Author(s): Koskinas KC, Windecker S, Rber L
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Abstract Coronary atherosclerosis has been considered a chronic disease characterized by ongoing progression in response to systemic risk factors and local pro-atherogenic stimuli. As our understanding of the pathobiological mechanisms implicated in atherogenesis and plaque progression is evolving, effective treatment strategies have been developed that led to substantial reduction of the clinical manifestations and acute complications of coronary atherosclerotic disease. More recently, intracoronary imaging modalities have enabled detailed in vivo quantification and characterization of coronary atherosclerotic plaque, serial evaluation of atherosclerotic changes over time, and assessment of vascular responses to effective anti-atherosclerotic medications. The use of intracoronary imaging modalities has demonstrated that intensive lipid lowering can halt plaque progression and may even result in regression of coronary atheroma when the highest doses of the most potent statins are used. While current evidence indicates the feasibility of atheroma regression and of reversal of presumed high-risk plaque characteristics in response to intensive anti-atherosclerotic therapies, these changes of plaque size and composition are modest and their clinical implications remain largely elusive. Growing interest has focused on achieving more pronounced regression of coronary plaque using novel anti-atherosclerotic medications, and more importantly on elucidating ways toward clinical translation of favorable changes of plaque anatomy into more favorable clinical outcomes for our patients. Copyright © 2016 Elsevier Inc. All rights reserved.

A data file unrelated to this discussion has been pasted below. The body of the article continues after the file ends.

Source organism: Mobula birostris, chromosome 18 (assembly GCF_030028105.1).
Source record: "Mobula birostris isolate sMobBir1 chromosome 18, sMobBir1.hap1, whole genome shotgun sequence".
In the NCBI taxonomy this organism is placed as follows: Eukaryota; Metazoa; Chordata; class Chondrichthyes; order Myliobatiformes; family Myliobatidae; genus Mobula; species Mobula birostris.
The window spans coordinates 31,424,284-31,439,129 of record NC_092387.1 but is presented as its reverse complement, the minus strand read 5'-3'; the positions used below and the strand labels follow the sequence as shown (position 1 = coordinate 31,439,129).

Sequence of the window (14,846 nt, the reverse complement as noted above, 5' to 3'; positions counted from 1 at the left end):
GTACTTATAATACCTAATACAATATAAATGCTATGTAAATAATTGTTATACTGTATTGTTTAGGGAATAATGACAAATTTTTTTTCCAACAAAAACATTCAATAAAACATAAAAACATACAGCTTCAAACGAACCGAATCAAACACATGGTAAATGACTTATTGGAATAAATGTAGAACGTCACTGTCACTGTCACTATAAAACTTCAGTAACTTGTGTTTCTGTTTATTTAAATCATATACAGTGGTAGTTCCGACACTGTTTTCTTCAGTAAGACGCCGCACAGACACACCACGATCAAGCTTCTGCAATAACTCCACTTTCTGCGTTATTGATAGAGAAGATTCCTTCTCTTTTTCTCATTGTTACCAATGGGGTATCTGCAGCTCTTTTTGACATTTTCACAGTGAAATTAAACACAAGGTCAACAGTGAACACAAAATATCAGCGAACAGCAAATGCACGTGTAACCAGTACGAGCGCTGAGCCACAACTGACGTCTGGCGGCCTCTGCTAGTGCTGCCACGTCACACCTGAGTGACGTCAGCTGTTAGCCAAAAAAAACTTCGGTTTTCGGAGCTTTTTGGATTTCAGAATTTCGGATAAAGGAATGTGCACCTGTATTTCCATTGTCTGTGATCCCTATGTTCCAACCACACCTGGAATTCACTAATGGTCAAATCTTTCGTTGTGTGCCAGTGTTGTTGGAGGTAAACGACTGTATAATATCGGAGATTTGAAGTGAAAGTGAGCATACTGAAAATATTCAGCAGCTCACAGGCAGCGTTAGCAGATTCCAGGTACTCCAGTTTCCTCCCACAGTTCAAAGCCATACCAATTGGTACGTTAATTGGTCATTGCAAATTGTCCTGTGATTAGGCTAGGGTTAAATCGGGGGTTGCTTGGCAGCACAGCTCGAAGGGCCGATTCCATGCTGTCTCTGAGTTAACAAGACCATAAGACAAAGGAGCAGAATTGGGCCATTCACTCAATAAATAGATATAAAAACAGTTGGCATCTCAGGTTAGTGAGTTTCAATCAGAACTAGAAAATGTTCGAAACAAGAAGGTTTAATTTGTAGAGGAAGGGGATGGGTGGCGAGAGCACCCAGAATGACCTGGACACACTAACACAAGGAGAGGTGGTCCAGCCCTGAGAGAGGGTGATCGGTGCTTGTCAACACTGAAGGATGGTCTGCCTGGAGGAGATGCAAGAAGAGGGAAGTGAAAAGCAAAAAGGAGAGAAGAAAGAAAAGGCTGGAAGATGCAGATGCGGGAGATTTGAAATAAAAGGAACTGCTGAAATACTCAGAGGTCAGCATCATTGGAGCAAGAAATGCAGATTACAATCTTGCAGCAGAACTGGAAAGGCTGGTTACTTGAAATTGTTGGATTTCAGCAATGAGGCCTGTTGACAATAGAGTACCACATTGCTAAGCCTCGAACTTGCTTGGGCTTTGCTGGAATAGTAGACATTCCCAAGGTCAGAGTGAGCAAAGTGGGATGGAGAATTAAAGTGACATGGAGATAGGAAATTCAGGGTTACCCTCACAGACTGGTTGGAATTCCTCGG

This article was published in Trends Cardiovasc Med
and referenced in Atherosclerosis: Open Access